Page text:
Room to move: City of Edmonton opening up 10 kilometres of road to pedestrians, cyclists for more distancing space

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Edmontonians will have more room to roam on city streets for the second year in a row in response to COVID-19 orders.

The program launched Friday, a few weeks earlier than the initial May timeline, with the city opening up a lane on Victoria Promenade to walkers, rollers and cyclists to create more distancing space.

Olga Messinis, the city’s director of traffic operations, said 10 kilometres of roadway across 14 street segments will form the core of this year’s program, but the city will continue engaging with community groups looking at options for more space. The other roadways will open up once street sweeping is complete, with new spaces expected to roll out on a weekly basis. The program is starting quite a bit smaller than last year’s that saw 28 kilometres of space allocated to active transportation on 33 road segments.

“We kind of landed on 10 kilometres being the core set of routes. With a lot of these routes, they were the ones that were most well-used and also not impacted by the construction program this year,” Messinis told reporters Friday morning. “As we continue to engage with stakeholders, that list may grow but right now what we can say is that 10 kilometres of established routes is our starting point.”


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There are two types of offerings in the program, both marked with signage and new speed limits.

Shared streets are open to pedestrians, cyclists as well as local vehicle traffic. Since all modes of transportation are using the same space, the speed limit is reduced to 20 km/h. The other offering, dubbed “mobility lanes”, will close lanes to vehicle access and open them up to active transportation users for physical activity. Speed limits on these road segments will be reduced to 40 km/h.

Last summer, the city decided to reallocate streets to active transportation modes in order to provide more room to distance during the early stages of the COVID-19 pandemic, but they were all removed by the end of October.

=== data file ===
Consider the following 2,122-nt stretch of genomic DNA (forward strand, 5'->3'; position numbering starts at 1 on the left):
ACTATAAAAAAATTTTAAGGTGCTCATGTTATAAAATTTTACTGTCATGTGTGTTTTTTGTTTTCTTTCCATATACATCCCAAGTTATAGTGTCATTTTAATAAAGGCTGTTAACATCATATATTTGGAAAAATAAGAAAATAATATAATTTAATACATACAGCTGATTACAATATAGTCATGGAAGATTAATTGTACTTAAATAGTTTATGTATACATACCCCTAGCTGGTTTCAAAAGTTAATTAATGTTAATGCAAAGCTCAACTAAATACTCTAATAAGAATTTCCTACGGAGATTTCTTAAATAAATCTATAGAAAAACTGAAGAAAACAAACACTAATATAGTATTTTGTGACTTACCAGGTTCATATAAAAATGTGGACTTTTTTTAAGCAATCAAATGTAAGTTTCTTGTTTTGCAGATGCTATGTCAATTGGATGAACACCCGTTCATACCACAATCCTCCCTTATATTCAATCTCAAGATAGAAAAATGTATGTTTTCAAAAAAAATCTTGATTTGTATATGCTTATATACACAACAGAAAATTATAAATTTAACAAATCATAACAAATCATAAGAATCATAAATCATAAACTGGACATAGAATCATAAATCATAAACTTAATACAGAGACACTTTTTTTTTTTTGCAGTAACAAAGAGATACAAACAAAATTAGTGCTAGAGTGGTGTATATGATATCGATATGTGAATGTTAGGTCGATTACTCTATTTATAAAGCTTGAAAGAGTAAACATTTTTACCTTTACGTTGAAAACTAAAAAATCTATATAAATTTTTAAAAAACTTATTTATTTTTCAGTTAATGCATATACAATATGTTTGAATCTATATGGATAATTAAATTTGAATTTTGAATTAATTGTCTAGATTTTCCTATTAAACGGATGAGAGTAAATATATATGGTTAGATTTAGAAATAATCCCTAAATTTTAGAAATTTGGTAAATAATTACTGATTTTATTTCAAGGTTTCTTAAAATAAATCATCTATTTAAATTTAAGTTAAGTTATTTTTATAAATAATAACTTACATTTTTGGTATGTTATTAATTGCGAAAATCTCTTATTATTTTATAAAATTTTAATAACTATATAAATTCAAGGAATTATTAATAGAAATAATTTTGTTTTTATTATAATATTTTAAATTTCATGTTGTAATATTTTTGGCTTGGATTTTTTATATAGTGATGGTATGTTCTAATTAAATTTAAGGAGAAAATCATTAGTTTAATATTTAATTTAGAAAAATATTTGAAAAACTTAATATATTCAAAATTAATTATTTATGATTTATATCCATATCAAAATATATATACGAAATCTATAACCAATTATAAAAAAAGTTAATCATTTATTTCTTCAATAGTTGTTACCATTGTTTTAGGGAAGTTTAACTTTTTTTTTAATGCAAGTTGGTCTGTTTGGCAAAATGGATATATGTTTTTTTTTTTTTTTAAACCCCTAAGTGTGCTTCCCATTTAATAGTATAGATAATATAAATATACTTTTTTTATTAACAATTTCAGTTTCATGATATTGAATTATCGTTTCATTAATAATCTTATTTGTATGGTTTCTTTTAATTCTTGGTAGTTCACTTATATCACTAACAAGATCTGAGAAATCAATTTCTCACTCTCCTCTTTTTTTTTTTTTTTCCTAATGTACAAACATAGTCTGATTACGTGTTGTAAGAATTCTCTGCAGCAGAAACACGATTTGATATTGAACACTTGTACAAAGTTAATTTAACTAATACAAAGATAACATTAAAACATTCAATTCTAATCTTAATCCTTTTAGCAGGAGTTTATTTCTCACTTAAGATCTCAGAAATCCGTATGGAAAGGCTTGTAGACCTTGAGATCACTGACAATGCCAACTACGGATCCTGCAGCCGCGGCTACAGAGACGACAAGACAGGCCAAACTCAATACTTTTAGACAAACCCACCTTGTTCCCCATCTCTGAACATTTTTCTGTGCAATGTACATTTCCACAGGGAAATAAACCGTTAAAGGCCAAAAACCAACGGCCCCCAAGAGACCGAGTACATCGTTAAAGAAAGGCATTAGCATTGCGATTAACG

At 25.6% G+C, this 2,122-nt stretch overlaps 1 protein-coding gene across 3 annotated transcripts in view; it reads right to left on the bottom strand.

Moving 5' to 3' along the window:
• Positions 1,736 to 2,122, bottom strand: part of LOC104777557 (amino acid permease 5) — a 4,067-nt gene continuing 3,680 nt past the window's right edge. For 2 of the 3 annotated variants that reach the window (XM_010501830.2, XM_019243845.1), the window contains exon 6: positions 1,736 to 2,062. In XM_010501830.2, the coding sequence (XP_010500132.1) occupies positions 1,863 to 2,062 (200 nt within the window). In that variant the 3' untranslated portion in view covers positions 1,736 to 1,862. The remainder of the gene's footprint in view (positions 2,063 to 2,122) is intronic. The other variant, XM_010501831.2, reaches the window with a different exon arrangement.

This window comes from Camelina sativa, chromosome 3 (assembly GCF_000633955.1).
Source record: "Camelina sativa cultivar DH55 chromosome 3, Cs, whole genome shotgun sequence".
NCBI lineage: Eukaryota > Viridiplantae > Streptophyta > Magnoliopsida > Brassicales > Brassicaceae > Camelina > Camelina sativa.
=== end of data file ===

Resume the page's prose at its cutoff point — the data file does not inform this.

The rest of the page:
A University of Alberta study on the program found the streets were well used by pedestrians and reduced the number of physical distancing violations on Saskatchewan Drive by 52.4 per cent.

Paths for People chairman Stephen Raitz said the 10 kilometres is a good start but he is hoping to see more roads added to allow for better connectivity across the city. Downtown and Oliver are being served by the initial routes, but Raitz said work needs to be done to include more roads south of the river in Garneau and Strathcona.

“Although there’s renewal going on in those neighbourhoods we still need to be providing spaces like these on streets that may not get torn up so people have access to safe spaces to be outside and be active,” he said. “It’s not good enough to have it piecemeal. People would like to be able to connect all the way across the city on safe infrastructure and that means that we need to add a lot of spaces.”


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Implementation of last year’s program cost about $120,000 and although there isn’t a determined amount for this year, Messinis said it is expected to be less because the city will be reusing a lot of the signs and equipment.

Here is a list of the planned shared streets to be rolled out in the coming weeks:

  • Ada Boulevard: 111 Avenue shared-use path to 50 Street
  • Ada Boulevard: 109 Avenue to 104 Avenues shared-use path
  • 103 Avenue: 124 Street to 111 Street
  • Jasper Avenue: 124 Street to 125 Street
  • 125 Street: Jasper Avenue to 103 Avenue
  • 103 Avenue: 125 Street to 124 Street
  • 115 Street: 103 Avenue to alley south of 100 Avenue
  • 114 Street: 103 Avenue to 104 Avenue
  • 108 Street: 100 Avenue to 104 Avenue
  • 96 Street: 111 Avenue to 103A Avenue

Planned mobility lanes:

  • Victoria Promenade: 116 Street to 121 Street
  • Victoria Park Road: 116 Street to River Valley Road
  • 104 Street: University Avenue to Saskatchewan Drive
  • Saskatchewan Drive: 105 Street to 109 Street

104 Street vehicle closure

In an effort to provide more room for restaurants to serve customers outdoors, the city will also be closing down two blocks of 104 Street to vehicle access this weekend. From Jasper Avenue to 102 Avenue, 104 Street will be a pedestrian road for the next two weekends from 8 a.m. Saturday until 11 p.m. Sunday. Half a block will also be closed in front of the Mercer Warehouse at 104 Avenue. The street will be used to accommodate extended patio space in support of Downtown Dining Week. 


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